Historic Elmwood Cemetery is the oldest continuously operating, non-denominational cemetery in Michigan. The cemetery was established in 1846 and incorporated in 1849 as a non-profit corporation by an act of the Michigan Legislature. Founded by some of early Detroit’s leading citizens, Elmwood quickly expanded from its original 42 acres to its current size of 86 acres and became the final resting-place of tycoon and laborer alike.
History of Elmwood Cemetery
Elmwood Cemetery began its history in the Spring of 1846 when some of Detroit’s leading citizens conceived the idea of establishing a cemetery in the suburbs of the city. For the sum of $1,850 they purchased forty-two acres from what was originally the George Hunt Farm in the township of Hamtramck and renamed the property Elmwood Cemetery. In 1849, the cemetery was incorporated as a non-profit organization and in 1883, an endowment fund was created for the perpetual care of the cemetery and individual lots. Over the years, additional land was purchased from the Hunt Farm and neighboring farm of D.C. Whitwood so that today the cemetery consists of approximately eighty-six acres.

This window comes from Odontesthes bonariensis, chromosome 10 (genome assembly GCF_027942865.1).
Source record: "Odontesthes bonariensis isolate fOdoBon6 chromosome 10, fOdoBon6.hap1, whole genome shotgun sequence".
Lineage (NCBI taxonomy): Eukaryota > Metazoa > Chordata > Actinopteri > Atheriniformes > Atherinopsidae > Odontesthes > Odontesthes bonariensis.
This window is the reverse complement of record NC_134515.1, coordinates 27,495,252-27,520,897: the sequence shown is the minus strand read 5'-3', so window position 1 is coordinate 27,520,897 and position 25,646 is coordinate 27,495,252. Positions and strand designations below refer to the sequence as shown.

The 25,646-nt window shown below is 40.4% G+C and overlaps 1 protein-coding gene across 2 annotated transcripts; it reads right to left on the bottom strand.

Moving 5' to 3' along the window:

Historic Remembrance & Memorialization
Steeped in history, Elmwood is the oldest non-denominational cemetery in Michigan. It contains the memorials of many famous men and women who have served their country faithfully in times of peace and war. A special lot is designated for those who fought in the Civil War and is one of the few places in the United States where the flag is flown continuously as a memorial to those patriots.